Michael Pavlovich is a rockstar. You have seen his work in franchises like DC Universe Online, Halo, Call of Duty, Doom, Madden, etc.
He’s been around in the industry for a while now. And I really enjoy talking to seasoned artists like him, as they bring so much more to the discussion than just the professional aspects of our aspirations.
They have been in the trenches long enough to develop a holistic approach to work … and life.
So it was incredibly cool talking to him.
Michael is not just known for being extraordinarily productive, but also for the tons and tons of videos, tutorials, presentations and livestreams he produces for the art community. And as always, he held nothing back in this interview.
I’m sure you’ll be inspired to go and dig deep into his work when you are done listening to the podcast. And I urge you to act on that impulse immediately. It’s like a never ending treasure trove.
(Don’t you wanna binge his entire Zbrush Summit presentation AND the complete breakdown of each slide!?)
Even before you jump into that, this podcast itself is full of tons and tons of cool stuff.
We talked about stuff that usually doesn’t get talked about in our circles. But it’s so important and fundamental … that even the art fundamentals don’t come close IMO!
You know why? Because many of us realize the importance of these basic lifestyle choices only after spending many years neglecting them. Not cool!
Health and relationships are the pillars that hold us together. And none of us can function properly if any of these pillars gets weak. This is where “work-life balance” gets thrown around in every conversation.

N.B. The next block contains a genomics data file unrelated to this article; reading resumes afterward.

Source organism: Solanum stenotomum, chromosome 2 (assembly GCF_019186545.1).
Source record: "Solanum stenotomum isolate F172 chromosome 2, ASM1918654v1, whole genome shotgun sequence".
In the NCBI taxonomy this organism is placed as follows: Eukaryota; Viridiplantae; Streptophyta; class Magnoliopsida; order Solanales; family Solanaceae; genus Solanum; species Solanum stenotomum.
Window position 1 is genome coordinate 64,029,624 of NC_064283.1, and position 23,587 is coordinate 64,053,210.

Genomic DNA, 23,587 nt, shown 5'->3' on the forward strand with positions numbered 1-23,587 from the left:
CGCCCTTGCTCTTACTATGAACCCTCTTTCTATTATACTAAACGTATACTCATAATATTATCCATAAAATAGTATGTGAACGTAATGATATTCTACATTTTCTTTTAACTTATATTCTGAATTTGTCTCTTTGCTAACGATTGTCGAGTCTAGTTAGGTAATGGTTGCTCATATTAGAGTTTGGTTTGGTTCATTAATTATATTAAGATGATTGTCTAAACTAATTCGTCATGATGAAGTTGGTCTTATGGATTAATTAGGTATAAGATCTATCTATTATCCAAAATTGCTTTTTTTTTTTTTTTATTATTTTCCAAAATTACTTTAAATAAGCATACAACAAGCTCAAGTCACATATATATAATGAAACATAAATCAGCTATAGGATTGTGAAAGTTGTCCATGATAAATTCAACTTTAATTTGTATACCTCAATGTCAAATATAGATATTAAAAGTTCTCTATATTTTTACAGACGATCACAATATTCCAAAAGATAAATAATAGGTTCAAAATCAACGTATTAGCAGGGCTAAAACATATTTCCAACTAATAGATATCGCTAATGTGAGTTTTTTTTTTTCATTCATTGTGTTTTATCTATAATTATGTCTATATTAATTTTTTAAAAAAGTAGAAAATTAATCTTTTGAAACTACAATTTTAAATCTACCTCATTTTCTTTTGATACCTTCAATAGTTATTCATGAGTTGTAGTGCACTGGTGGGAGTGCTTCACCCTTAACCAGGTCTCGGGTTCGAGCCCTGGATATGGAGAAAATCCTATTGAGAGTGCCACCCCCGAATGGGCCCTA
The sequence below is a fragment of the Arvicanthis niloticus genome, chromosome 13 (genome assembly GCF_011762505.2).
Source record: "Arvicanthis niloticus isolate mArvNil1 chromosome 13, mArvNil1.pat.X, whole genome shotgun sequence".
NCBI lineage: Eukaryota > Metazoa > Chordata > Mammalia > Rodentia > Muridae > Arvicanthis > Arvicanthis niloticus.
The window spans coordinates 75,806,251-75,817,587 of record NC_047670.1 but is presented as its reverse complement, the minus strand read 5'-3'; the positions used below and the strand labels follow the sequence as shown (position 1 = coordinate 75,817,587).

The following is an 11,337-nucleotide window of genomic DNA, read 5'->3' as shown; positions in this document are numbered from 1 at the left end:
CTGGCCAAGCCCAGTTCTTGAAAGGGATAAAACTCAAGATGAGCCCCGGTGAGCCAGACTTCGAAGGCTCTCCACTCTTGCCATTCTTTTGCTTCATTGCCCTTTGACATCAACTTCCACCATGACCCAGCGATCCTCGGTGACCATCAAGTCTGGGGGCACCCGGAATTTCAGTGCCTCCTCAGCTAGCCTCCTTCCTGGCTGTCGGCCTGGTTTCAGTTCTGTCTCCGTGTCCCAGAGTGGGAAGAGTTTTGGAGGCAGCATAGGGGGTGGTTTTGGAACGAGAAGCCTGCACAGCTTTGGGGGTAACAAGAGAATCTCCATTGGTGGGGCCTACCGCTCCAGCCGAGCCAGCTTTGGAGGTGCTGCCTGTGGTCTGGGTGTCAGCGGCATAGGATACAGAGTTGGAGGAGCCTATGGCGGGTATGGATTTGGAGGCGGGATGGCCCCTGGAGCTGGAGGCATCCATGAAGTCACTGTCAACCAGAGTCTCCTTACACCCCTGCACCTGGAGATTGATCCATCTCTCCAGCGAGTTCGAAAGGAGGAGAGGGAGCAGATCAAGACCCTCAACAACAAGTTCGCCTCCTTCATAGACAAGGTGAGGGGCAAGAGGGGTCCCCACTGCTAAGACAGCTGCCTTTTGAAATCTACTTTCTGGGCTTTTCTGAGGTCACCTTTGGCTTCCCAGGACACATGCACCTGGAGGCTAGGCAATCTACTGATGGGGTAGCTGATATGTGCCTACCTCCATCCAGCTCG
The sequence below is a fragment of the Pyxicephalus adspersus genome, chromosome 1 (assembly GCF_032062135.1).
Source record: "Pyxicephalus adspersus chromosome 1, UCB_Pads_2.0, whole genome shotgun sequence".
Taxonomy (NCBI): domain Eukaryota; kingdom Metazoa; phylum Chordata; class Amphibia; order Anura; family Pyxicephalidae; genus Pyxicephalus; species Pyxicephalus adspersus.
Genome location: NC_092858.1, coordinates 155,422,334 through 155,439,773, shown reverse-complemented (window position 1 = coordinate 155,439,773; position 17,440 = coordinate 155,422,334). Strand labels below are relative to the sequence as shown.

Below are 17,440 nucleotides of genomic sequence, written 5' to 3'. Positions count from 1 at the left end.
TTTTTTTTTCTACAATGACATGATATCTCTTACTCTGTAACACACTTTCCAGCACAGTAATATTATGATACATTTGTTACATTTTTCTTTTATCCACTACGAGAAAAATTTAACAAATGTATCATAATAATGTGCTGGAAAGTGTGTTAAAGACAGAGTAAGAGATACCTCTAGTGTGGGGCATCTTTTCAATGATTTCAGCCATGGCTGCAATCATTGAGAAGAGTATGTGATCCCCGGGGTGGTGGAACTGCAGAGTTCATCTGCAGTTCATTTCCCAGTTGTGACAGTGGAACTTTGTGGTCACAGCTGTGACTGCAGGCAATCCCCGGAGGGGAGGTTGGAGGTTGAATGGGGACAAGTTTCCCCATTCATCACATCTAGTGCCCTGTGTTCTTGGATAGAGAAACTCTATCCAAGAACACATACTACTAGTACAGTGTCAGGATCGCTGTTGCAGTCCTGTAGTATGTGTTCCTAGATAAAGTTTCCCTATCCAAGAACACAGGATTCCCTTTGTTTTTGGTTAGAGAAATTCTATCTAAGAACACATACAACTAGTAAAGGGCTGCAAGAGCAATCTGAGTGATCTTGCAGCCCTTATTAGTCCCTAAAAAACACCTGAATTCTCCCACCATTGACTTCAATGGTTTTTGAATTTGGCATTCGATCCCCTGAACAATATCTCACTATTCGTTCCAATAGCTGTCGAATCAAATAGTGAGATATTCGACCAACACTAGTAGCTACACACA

It was refreshing to hear Michael’s take on what “balance” means and why it is so important for the long game of art.
So listen to what Michael Pavlovich has to tell you about being an artist, and implement it right away. Even if you cannot take every action step right away, it’s a good practice to take notes (listen to what Michael says about taking notes too). It keeps the insights fresh in your mind…
Keep them fresh in your mind, and let them guide your choices as a student, artist, and person.
After the discussion, we invited our students to put forward their questions for Michael. Here is what they asked:
- Will character generation software and scans be the death of character modeling and sculpting?
- Is there a place for “generalists” in today’s world? (And a little bit of discussion about the “T-Shaped Person”; it’s a great concept!)
- How do you catch yourself making the same mistakes in your work? (No, posting on the forums for feedback is not the answer)
- Is it realistically possible to create an entire visual product on your own? (writing, concepting, matte painting, animation, audio, etc.)
Check out his answers here.